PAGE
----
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Today, Free Thoughts host Aaron Powell interviews the Paul Matzko, the host of Libertarianism.org’s new podcast Building Tomorrow.

Aaron Ross Powell
Director and Editor
Trevor Burrus
Research Fellow, Constitutional Studies
Paul Matzko
Tech & Innovation Editor

Paul Matzko is the Tech and Innovation Editor at Lib​er​tar​i​an​ism​.org. He received a PhD in History from Pennsylvania State University in 2016. He has a forthcoming book with Oxford University Press titled The Radio Right, which details the John F. Kennedy administration’s successful efforts to censor Right‐​wing radio broadcasters in the 1960s. He has published articles with Presidential Studies Quarterly and Fides et Historia.

Building Tomorrow Podcast explores the ways technology, innovation, and entrepreneurship enable private individuals to build a free, wealthy, and peaceful world.

Subscribe to Building Tomorrow here!



00:05 Aaron Powell: Hi, this is Aaron, co‐​host of Free Thoughts. Today we’re launching a new podcast, Building Tomorrow, and I’m here with host Paul Matzko.

00:13 Paul Matzko: Thank you, Aaron. I’m excited to start the Building Tomorrow podcast. Now, Aaron, when you decided to launch the Building Tomorrow project, you had in mind a positive vision for the show. What was that positive vision?

00:27 Aaron Powell: This show is part of a broader project that we’re kicking off at Lib​er​tar​i​an​ism​.org which we’re calling also Building Tomorrow. And the idea here is, we talk a lot about public policy and government, and the way that those things can enhance liberty or undercut human liberty, but the story is broader than that, right? There are lots of cool things happening in the world that make the world a freer, happier, more peaceful, wealthier place, that don’t involve directly the government giving us permission to do something or setting up new programs or changing its laws. But instead, individuals, private citizens, through innovation, through entrepreneurship, through technological change, carving out more liberty, enabling us to live freer and better lives. And so I wanted to tell the stories of those people, to tell our audience about those technologies, to give them a sense of how we can make the world better, without waiting for the state or in the face of efforts by the state to the contrary. And so, this podcast is, it’s the flagship of that, to tell that story.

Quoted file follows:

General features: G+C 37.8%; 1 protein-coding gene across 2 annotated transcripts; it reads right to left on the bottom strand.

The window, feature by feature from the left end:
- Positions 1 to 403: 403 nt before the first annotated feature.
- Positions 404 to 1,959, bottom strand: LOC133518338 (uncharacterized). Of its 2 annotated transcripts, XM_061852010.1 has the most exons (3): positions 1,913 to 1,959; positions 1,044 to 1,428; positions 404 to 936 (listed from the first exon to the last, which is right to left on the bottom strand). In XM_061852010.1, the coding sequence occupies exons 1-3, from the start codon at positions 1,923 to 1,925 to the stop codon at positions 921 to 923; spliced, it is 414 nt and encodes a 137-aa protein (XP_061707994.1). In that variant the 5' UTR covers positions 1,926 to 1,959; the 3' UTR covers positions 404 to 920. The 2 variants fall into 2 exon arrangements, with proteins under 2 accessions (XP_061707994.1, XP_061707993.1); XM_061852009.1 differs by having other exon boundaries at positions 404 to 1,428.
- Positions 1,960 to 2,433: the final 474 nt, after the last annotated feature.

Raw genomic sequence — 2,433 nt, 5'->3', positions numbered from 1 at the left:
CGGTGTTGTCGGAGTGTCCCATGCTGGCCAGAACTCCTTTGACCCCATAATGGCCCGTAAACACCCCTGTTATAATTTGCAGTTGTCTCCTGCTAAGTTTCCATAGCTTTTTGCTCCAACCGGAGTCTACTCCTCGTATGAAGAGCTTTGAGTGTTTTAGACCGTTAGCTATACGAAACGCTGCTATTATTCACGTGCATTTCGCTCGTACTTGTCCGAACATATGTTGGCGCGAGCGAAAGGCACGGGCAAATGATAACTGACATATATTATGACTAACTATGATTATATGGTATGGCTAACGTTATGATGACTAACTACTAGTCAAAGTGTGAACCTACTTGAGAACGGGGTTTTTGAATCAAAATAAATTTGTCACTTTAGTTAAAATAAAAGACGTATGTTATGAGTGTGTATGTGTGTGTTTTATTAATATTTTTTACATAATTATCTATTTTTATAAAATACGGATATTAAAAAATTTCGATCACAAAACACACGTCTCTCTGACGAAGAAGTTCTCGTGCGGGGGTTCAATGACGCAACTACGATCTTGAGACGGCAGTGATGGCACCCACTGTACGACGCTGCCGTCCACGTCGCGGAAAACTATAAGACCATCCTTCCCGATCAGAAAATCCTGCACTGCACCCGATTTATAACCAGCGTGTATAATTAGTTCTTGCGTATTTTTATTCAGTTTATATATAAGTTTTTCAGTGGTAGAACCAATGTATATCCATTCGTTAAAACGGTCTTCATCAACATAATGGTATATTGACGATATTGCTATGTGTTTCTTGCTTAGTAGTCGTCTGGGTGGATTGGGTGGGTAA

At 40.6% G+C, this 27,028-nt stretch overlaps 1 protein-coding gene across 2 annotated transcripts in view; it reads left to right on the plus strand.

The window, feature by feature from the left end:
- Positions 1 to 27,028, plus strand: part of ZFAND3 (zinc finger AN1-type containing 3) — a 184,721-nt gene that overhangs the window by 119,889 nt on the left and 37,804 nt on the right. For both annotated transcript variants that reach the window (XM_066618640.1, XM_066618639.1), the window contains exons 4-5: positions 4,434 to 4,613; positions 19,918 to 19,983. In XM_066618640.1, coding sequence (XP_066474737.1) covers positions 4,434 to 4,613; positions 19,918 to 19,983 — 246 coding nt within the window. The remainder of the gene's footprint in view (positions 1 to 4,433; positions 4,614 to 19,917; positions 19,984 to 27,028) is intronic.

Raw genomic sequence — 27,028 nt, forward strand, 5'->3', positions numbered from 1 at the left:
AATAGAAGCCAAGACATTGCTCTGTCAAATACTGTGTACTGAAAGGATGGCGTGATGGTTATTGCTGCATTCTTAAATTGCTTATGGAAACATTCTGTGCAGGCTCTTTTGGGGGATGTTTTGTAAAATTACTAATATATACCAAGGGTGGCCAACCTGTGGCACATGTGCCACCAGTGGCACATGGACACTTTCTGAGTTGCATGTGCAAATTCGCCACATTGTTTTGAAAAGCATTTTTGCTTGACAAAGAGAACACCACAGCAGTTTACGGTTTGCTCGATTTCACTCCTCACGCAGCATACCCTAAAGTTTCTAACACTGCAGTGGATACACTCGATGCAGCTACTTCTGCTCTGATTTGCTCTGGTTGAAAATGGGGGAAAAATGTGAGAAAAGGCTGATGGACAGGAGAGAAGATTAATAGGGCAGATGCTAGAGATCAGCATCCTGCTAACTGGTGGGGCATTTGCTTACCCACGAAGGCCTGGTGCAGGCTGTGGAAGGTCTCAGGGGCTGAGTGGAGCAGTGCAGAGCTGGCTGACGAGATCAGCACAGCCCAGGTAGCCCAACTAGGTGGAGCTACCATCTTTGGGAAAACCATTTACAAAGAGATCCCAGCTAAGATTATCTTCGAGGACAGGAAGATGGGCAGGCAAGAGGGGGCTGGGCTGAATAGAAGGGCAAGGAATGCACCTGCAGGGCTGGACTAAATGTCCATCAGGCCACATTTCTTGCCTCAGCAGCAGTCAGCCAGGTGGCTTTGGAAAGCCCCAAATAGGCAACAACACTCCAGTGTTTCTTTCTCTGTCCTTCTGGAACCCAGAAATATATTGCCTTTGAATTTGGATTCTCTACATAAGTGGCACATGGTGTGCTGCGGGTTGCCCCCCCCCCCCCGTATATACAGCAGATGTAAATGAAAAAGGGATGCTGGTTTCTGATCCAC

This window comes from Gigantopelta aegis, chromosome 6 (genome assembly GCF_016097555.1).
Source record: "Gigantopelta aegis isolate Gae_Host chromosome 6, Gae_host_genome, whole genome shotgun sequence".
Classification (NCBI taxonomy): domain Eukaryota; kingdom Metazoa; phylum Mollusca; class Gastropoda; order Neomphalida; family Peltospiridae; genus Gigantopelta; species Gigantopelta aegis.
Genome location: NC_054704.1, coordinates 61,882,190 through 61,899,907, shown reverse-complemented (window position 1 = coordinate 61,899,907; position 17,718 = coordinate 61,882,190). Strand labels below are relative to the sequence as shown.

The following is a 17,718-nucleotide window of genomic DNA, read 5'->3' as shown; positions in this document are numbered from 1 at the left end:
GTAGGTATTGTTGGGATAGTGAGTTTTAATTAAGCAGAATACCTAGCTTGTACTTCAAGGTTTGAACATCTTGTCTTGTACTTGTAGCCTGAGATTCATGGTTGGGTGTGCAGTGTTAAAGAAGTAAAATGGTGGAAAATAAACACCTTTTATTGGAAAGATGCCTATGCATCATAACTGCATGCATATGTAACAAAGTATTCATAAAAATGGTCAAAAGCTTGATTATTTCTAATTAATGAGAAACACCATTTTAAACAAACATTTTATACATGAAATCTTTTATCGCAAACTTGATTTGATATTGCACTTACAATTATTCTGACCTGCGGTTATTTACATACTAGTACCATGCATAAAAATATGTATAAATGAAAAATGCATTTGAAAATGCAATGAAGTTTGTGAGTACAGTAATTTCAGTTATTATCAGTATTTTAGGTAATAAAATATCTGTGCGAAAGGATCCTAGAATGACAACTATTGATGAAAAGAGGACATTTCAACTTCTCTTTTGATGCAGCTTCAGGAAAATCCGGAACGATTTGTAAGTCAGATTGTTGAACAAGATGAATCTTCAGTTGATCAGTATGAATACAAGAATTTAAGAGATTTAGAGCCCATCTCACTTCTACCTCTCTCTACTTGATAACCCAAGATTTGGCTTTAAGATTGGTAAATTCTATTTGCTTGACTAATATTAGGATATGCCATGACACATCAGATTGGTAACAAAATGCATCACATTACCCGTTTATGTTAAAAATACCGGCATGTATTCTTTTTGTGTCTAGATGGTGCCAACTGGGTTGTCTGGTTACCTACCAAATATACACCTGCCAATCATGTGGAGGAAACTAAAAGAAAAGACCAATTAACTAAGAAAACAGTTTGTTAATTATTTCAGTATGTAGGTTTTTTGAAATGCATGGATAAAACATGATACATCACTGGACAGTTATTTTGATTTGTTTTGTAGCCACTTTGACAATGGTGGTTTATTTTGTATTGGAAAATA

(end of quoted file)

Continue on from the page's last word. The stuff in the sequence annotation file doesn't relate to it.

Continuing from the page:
01:55 Paul Matzko: I can feel a very… I suppose, it gets a weight off your chest. As a libertarian, we can complain about things the state is doing, like, once again, government regulators have stymied progress innovation. But it’s easy to get lost in that list of complaints, and so it’s always this negative vision of what we can’t do, rather than imagining, well, what can we do? What can we do without waiting for the state to get out of the way? What could we do if the state was out of the way? The positive vision of possibility is something we really want to focus on here with Building Tomorrow.

02:30 Paul Matzko: What do you think about this, Aaron? Like a kind of an Uber style approach to innovation, right? Where rather than saying, “Look, first, we need to change government regulation of the taxi cab industry”, we’re just gonna start something. We’re just going to start providing ride‐​sharing services, even though they’re illegal. We’re gonna imagine the possibilities. What could happen without waiting for the state to get out of the way? Is that kind of in the vision of what you see for the podcast?

02:57 Aaron Powell: I think very much so. That permissionless innovation has a long history of making the world a better place, making the world a freer place. I mean, the American Revolution was permissionless innovation. And I think tied to that is, as you mentioned, this positive vision, that one of the issues rhetorically, that I think libertarians run into when we’re promoting Libertarianism, when we’re trying to convince people that Libertarianism is a political theory of value, is that what we’re ultimately saying is give people freedom, let people pursue their own ends, and let them do whatever they wanna do, as long as it doesn’t hurt others and the world will become better. The market will create amazing new products and services that people associating freely will come up with innovative solutions to existing problems, that the innovation that all of this enables will take us places that we never could have imagined.